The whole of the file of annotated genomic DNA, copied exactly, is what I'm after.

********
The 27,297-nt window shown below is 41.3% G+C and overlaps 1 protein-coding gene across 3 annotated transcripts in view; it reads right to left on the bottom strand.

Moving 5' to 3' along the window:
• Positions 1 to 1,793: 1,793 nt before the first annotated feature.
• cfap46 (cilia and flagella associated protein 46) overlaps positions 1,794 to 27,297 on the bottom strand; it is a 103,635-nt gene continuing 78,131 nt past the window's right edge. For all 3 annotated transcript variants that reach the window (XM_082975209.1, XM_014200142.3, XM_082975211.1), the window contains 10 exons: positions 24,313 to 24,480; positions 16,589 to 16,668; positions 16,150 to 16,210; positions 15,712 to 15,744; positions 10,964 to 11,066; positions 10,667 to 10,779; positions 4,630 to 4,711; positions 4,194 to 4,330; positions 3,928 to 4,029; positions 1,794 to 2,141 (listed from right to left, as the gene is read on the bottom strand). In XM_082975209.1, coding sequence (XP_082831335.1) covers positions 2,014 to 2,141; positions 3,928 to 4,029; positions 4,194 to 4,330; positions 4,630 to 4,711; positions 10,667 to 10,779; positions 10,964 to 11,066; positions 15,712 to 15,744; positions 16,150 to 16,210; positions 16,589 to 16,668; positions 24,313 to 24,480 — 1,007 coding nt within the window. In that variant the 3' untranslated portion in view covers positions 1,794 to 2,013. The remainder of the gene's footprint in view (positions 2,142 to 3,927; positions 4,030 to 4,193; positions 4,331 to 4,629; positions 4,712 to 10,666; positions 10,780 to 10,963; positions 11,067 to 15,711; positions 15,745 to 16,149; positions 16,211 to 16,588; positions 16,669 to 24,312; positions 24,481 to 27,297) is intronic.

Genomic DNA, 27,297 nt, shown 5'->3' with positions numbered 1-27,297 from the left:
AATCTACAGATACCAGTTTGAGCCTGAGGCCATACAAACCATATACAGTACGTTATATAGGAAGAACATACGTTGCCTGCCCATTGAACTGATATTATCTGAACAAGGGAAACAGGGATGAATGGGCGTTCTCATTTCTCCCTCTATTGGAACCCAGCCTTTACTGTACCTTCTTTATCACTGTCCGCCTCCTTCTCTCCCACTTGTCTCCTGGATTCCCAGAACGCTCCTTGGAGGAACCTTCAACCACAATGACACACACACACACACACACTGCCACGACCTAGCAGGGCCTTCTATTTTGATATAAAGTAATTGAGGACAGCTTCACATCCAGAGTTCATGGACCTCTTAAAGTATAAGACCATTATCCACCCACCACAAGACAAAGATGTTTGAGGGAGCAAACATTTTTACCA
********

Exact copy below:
The 27,297-nt window shown below is 41.3% G+C and overlaps 1 protein-coding gene across 3 annotated transcripts in view; it reads right to left on the bottom strand.

Moving 5' to 3' along the window:
• Positions 1 to 1,793: 1,793 nt before the first annotated feature.
• cfap46 (cilia and flagella associated protein 46) overlaps positions 1,794 to 27,297 on the bottom strand; it is a 103,635-nt gene continuing 78,131 nt past the window's right edge. For all 3 annotated transcript variants that reach the window (XM_082975209.1, XM_014200142.3, XM_082975211.1), the window contains 10 exons: positions 24,313 to 24,480; positions 16,589 to 16,668; positions 16,150 to 16,210; positions 15,712 to 15,744; positions 10,964 to 11,066; positions 10,667 to 10,779; positions 4,630 to 4,711; positions 4,194 to 4,330; positions 3,928 to 4,029; positions 1,794 to 2,141 (listed from right to left, as the gene is read on the bottom strand). In XM_082975209.1, coding sequence (XP_082831335.1) covers positions 2,014 to 2,141; positions 3,928 to 4,029; positions 4,194 to 4,330; positions 4,630 to 4,711; positions 10,667 to 10,779; positions 10,964 to 11,066; positions 15,712 to 15,744; positions 16,150 to 16,210; positions 16,589 to 16,668; positions 24,313 to 24,480 — 1,007 coding nt within the window. In that variant the 3' untranslated portion in view covers positions 1,794 to 2,013. The remainder of the gene's footprint in view (positions 2,142 to 3,927; positions 4,030 to 4,193; positions 4,331 to 4,629; positions 4,712 to 10,666; positions 10,780 to 10,963; positions 11,067 to 15,711; positions 15,745 to 16,149; positions 16,211 to 16,588; positions 16,669 to 24,312; positions 24,481 to 27,297) is intronic.

Genomic DNA, 27,297 nt, shown 5'->3' with positions numbered 1-27,297 from the left:
AATCTACAGATACCAGTTTGAGCCTGAGGCCATACAAACCATATACAGTACGTTATATAGGAAGAACATACGTTGCCTGCCCATTGAACTGATATTATCTGAACAAGGGAAACAGGGATGAATGGGCGTTCTCATTTCTCCCTCTATTGGAACCCAGCCTTTACTGTACCTTCTTTATCACTGTCCGCCTCCTTCTCTCCCACTTGTCTCCTGGATTCCCAGAACGCTCCTTGGAGGAACCTTCAACCACAATGACACACACACACACACACACTGCCACGACCTAGCAGGGCCTTCTATTTTGATATAAAGTAATTGAGGACAGCTTCACATCCAGAGTTCATGGACCTCTTAAAGTATAAGACCATTATCCACCCACCACAAGACAAAGATGTTTGAGGGAGCAAACATTTTTACCA